Date Published November 3, 2020 - Last Updated 3 Years, 35 Days, 21 Hours, 48 Minutes ago
This article originally appeared in ICMI.
Imagine arriving on your first day of new hire training and the trainer meets you at the door with a big smile on his face, calls you by name, and enthusiastically shakes your hand. With a warm and fuzzy feeling in your heart, you enter a magical room filled with the sounds of music; bright colors are everywhere and the walls are adorned with motivational quotes that leave you feeling inspired. At your desk, you find a colorful index card with a thought-provoking question that piques your curiosity - it asks you to recall the most challenging customer problem you have encountered and the solution you provided. Soon you are joined by other smiling new hires eager to interact with you.
The experience described has provided the opportunity for the neurochemicals of happiness to work their magic. The trainer’s warm welcome released oxytocin, the hormone directly linked to human bonding. The low lighting and calm music released GABA, an anti-anxiety molecule, which lowers fears about the learning experience. The thought-provoking question allows you to recall a positive experience which increased the serotonin in the brain, which boosts the ability to remember and learn.
The Business Case for Happiness in Learning
Emotion has a substantial influence on the cognitive processes in humans, including perception, attention, learning, memory, reasoning, and problem solving. Emotion has a particularly strong influence on attention, motivating action, and behavior. When these substances are released into the brain, it has positive effects on our memory as well as our brain's ability to learn. The chemicals increase the brain's capacity to make connections and make connections quickly.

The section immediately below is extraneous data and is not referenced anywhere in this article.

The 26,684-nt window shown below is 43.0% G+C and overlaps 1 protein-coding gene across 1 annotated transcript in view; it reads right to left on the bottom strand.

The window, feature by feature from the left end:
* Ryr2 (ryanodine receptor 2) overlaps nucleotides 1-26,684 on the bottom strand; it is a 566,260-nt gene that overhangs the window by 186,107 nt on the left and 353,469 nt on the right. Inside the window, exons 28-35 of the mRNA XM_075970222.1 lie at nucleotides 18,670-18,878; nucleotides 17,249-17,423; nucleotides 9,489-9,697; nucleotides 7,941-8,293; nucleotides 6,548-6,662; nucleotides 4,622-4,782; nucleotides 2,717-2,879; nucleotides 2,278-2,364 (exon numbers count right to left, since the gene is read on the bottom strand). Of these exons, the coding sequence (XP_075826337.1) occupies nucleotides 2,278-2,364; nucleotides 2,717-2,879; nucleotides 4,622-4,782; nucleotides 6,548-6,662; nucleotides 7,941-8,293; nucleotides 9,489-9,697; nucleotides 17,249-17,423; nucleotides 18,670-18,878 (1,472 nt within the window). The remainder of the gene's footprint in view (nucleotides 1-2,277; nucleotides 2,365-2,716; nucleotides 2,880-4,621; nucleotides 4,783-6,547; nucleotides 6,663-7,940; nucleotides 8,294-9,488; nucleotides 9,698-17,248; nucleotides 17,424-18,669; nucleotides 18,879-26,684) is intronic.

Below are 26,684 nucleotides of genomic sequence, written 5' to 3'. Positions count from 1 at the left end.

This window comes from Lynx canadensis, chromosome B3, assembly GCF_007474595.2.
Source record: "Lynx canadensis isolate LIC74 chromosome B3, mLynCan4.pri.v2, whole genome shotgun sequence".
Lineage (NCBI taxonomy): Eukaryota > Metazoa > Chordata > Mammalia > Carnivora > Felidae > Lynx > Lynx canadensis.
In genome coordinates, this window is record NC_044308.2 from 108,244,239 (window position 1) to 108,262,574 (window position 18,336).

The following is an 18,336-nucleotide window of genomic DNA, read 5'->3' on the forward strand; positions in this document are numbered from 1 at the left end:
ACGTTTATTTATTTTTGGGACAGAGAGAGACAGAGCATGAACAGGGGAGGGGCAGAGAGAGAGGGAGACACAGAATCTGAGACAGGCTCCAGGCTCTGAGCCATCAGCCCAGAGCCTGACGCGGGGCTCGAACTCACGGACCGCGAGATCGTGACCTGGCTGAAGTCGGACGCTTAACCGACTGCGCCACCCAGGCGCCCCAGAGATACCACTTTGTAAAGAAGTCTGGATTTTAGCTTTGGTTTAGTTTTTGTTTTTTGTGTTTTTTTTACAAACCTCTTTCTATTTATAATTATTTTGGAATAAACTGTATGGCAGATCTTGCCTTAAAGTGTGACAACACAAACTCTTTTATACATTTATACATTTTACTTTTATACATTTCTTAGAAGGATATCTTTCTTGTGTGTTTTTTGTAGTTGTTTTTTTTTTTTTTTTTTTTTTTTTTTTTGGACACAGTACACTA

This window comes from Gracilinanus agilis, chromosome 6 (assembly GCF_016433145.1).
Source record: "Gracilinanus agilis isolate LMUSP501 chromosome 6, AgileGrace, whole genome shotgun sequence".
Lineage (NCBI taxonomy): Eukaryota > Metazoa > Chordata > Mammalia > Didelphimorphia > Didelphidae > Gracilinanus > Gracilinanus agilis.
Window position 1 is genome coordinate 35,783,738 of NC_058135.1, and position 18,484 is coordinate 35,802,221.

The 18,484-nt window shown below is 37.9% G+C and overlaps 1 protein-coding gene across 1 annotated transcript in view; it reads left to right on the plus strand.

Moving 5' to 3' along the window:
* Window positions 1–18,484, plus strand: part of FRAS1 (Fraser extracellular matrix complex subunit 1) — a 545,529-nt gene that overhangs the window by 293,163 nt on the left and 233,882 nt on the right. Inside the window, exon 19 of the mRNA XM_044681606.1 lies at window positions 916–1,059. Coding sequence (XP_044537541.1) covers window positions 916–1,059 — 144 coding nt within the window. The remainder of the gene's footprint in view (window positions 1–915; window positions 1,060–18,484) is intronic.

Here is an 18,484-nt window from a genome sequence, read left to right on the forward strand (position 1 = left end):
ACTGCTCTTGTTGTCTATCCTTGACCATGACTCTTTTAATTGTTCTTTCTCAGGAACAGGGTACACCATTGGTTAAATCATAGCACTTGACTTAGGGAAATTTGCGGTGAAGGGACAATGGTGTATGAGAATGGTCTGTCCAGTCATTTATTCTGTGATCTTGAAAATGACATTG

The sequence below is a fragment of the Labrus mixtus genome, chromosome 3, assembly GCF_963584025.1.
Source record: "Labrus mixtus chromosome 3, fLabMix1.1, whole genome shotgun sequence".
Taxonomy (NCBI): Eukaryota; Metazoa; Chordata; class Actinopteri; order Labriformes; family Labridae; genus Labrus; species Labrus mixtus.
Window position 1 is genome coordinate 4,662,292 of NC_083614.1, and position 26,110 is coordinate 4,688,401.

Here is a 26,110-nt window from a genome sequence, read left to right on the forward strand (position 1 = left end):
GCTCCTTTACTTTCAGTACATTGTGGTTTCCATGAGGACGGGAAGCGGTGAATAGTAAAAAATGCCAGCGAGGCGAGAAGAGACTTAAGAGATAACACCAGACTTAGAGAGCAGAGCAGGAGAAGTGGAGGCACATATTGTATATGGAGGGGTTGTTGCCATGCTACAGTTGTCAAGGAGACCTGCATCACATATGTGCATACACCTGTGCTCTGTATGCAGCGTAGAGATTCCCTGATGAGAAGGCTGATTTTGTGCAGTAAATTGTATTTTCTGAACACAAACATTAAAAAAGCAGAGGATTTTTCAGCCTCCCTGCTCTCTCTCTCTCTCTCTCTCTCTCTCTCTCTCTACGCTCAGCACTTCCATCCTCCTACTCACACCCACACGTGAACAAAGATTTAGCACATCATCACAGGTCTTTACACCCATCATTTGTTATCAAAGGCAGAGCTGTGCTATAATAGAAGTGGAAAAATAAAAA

Here are three steps to foster happiness in a classroom setting:
Happiness is not a fake-it-until-you-make-it proposition.
Happiness is only present when self care needs are met. Wellness coach and CX expert Jenny Dempsey reports that success starts from the inside, and when employees are happy, so are their customers. The same can be said for members of the training team. When the trainer is happy, so are their learners. In Jenny’s interview with Talk Desk, she notes that ignoring the need for workplace wellness can lead to more people reaching their limit, brains getting fried, and people being generally disgruntled.
Consider conducting a workplace wellness audit with your IT service team. When leaders role model healthy choices at work, trainers are more likely to engage in a healthy lifestyle at work. A necessary step in every workplace wellness audit includes a review of leader behaviors. Workplace wellness begins at the top. Walk the walk and workplace wellness will soon be trending in your contact center.
Design for the Emotional Well Being of Your Learners
In Brain-Based Learning, Eric Jensen states, “First engage the emotions appropriately; then continue to engage them. Engaging emotions must be intrinsic to the curriculum rather than something done as an afterthought.”
Design relevant activities that engage positive emotions throughout the learning experience.